control of the American Missionary Association, whose headquarters
are at New York, and whose operations in the South have been directed
to the moral and educational advancement of the colored people.
The Southern work is under the superintendence of Dr. J. E. Roy,
whose headquarters are at Atlanta, and who was present yesterday,
a gratified spectator of the progress made at the Institute in the
education of the colored race.

The school here is, as we learn from the Superintendent, Prof. J.
K. Cole, in a prosperous condition, nearly 300 scholars having been
registered during the scholastic year.

The Institution is divided into five grades, under competent
teachers, as follows: The first grade, or normal class, under
Professor Cole, the Superintendent; the second grade, Miss Partridge,
teacher: the third grade. Miss Bailey, teacher; the fourth grade,
Miss Burgh, teacher; and the fifth grade, under the supervision of
Miss Willey.

The examination yesterday evinced the faithfulness of the instructors
in their departments and the aptitude of the pupils, and we were
particularly struck with the examination of the normal class in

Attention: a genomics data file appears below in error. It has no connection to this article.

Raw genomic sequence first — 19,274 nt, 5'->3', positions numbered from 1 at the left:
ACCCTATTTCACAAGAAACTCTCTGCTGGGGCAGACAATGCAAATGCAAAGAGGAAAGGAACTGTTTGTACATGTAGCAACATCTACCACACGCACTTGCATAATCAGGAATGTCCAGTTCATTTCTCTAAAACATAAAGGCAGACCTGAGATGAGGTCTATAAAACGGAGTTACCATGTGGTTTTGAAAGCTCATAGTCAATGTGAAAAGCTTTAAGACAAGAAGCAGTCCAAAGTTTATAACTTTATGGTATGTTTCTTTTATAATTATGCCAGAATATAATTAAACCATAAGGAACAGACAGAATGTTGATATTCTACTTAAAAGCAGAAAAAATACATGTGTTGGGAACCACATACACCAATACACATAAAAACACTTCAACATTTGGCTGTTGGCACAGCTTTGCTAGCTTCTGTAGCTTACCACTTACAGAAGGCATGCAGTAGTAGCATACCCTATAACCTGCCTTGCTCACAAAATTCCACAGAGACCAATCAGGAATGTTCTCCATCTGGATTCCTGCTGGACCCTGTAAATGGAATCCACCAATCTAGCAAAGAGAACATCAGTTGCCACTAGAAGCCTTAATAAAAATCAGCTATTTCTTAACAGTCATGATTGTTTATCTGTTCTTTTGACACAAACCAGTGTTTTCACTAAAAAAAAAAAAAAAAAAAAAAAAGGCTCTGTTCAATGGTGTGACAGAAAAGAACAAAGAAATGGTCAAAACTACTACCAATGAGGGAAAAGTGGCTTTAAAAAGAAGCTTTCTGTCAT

introductory Latin exercises, the pupils showing a remarkable
proficiency in their recitations from Harkness’ Introductory Latin

At 12 o’clock, the whole school assembled in the chapel, when the
programme was successfully carried out, to the pleasure of the large
number of friends and parents of the pupils present.

The school will re-open on the first Monday in October.

       *       *       *       *       *


       *       *       *       *       *


A Paper read at the State Sunday-school Convention, at New Britain,
Ct., May 26, 1880, by Albert Burton Jowett a native of the Mendi
Country, West Africa.

       *       *       *       *       *

I represent the Sunday-schools in the Mendi country of Western
Africa. These are located in the interior, about a hundred and
fifty miles north of Monrovia, the capital of Liberia. The first
Sunday-school among the Mendi was established at Kaw Mendi. This
place was the site selected for a mission by Messrs. Raymond and
Steele, who accompanied the Amistad captives to Africa, when they
left Farmington in 1841.

At this school, my mother was a pupil, and had for her instructor,